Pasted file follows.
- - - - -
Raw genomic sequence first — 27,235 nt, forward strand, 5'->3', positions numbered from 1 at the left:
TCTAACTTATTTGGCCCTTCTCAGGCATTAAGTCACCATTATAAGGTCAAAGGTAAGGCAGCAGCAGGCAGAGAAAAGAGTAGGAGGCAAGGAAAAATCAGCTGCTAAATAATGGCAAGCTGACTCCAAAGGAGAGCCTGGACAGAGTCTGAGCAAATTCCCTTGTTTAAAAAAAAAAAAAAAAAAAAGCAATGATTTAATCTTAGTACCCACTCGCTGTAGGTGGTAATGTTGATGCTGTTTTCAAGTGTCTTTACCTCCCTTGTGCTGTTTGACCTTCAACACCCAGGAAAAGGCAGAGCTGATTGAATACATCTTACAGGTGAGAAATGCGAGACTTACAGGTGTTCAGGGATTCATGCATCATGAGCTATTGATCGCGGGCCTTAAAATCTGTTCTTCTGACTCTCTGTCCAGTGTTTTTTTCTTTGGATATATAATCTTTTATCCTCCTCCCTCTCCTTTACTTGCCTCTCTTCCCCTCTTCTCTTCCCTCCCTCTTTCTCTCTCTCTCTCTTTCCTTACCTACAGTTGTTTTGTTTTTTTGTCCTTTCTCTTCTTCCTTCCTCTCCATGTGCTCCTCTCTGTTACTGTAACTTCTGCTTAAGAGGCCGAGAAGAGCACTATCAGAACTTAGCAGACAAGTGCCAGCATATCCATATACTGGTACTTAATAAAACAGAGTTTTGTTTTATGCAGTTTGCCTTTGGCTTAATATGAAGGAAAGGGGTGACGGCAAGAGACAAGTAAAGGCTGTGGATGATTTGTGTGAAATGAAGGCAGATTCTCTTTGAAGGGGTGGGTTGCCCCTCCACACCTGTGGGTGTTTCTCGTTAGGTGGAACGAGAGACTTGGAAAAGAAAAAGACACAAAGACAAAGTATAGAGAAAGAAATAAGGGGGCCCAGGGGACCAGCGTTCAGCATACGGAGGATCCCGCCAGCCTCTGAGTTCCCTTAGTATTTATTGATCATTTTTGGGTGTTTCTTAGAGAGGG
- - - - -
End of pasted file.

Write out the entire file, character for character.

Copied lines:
Raw genomic sequence first — 27,235 nt, forward strand, 5'->3', positions numbered from 1 at the left:
TCTAACTTATTTGGCCCTTCTCAGGCATTAAGTCACCATTATAAGGTCAAAGGTAAGGCAGCAGCAGGCAGAGAAAAGAGTAGGAGGCAAGGAAAAATCAGCTGCTAAATAATGGCAAGCTGACTCCAAAGGAGAGCCTGGACAGAGTCTGAGCAAATTCCCTTGTTTAAAAAAAAAAAAAAAAAAAAGCAATGATTTAATCTTAGTACCCACTCGCTGTAGGTGGTAATGTTGATGCTGTTTTCAAGTGTCTTTACCTCCCTTGTGCTGTTTGACCTTCAACACCCAGGAAAAGGCAGAGCTGATTGAATACATCTTACAGGTGAGAAATGCGAGACTTACAGGTGTTCAGGGATTCATGCATCATGAGCTATTGATCGCGGGCCTTAAAATCTGTTCTTCTGACTCTCTGTCCAGTGTTTTTTTCTTTGGATATATAATCTTTTATCCTCCTCCCTCTCCTTTACTTGCCTCTCTTCCCCTCTTCTCTTCCCTCCCTCTTTCTCTCTCTCTCTCTTTCCTTACCTACAGTTGTTTTGTTTTTTTGTCCTTTCTCTTCTTCCTTCCTCTCCATGTGCTCCTCTCTGTTACTGTAACTTCTGCTTAAGAGGCCGAGAAGAGCACTATCAGAACTTAGCAGACAAGTGCCAGCATATCCATATACTGGTACTTAATAAAACAGAGTTTTGTTTTATGCAGTTTGCCTTTGGCTTAATATGAAGGAAAGGGGTGACGGCAAGAGACAAGTAAAGGCTGTGGATGATTTGTGTGAAATGAAGGCAGATTCTCTTTGAAGGGGTGGGTTGCCCCTCCACACCTGTGGGTGTTTCTCGTTAGGTGGAACGAGAGACTTGGAAAAGAAAAAGACACAAAGACAAAGTATAGAGAAAGAAATAAGGGGGCCCAGGGGACCAGCGTTCAGCATACGGAGGATCCCGCCAGCCTCTGAGTTCCCTTAGTATTTATTGATCATTTTTGGGTGTTTCTTAGAGAGGG